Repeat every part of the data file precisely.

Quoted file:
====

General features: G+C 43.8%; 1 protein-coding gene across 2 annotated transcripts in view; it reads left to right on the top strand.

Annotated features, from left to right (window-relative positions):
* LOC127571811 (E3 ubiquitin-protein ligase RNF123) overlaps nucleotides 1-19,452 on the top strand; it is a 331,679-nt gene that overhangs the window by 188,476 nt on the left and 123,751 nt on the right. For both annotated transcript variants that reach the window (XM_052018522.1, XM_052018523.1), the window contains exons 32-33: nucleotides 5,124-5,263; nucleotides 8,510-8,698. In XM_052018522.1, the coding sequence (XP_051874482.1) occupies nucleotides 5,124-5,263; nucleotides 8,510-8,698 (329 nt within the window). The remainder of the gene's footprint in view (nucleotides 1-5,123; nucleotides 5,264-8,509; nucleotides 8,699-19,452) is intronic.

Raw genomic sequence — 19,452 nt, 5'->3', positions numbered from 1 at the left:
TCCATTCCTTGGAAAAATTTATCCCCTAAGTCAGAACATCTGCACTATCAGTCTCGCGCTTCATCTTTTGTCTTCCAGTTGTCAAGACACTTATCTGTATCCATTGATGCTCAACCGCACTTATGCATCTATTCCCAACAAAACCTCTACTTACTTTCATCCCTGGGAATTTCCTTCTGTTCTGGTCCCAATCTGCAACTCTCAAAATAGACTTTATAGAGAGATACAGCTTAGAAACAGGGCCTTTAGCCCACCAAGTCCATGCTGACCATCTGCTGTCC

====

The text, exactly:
General features: G+C 43.8%; 1 protein-coding gene across 2 annotated transcripts in view; it reads left to right on the top strand.

Annotated features, from left to right (window-relative positions):
* LOC127571811 (E3 ubiquitin-protein ligase RNF123) overlaps nucleotides 1-19,452 on the top strand; it is a 331,679-nt gene that overhangs the window by 188,476 nt on the left and 123,751 nt on the right. For both annotated transcript variants that reach the window (XM_052018522.1, XM_052018523.1), the window contains exons 32-33: nucleotides 5,124-5,263; nucleotides 8,510-8,698. In XM_052018522.1, the coding sequence (XP_051874482.1) occupies nucleotides 5,124-5,263; nucleotides 8,510-8,698 (329 nt within the window). The remainder of the gene's footprint in view (nucleotides 1-5,123; nucleotides 5,264-8,509; nucleotides 8,699-19,452) is intronic.

Raw genomic sequence — 19,452 nt, 5'->3', positions numbered from 1 at the left:
TCCATTCCTTGGAAAAATTTATCCCCTAAGTCAGAACATCTGCACTATCAGTCTCGCGCTTCATCTTTTGTCTTCCAGTTGTCAAGACACTTATCTGTATCCATTGATGCTCAACCGCACTTATGCATCTATTCCCAACAAAACCTCTACTTACTTTCATCCCTGGGAATTTCCTTCTGTTCTGGTCCCAATCTGCAACTCTCAAAATAGACTTTATAGAGAGATACAGCTTAGAAACAGGGCCTTTAGCCCACCAAGTCCATGCTGACCATCTGCTGTCC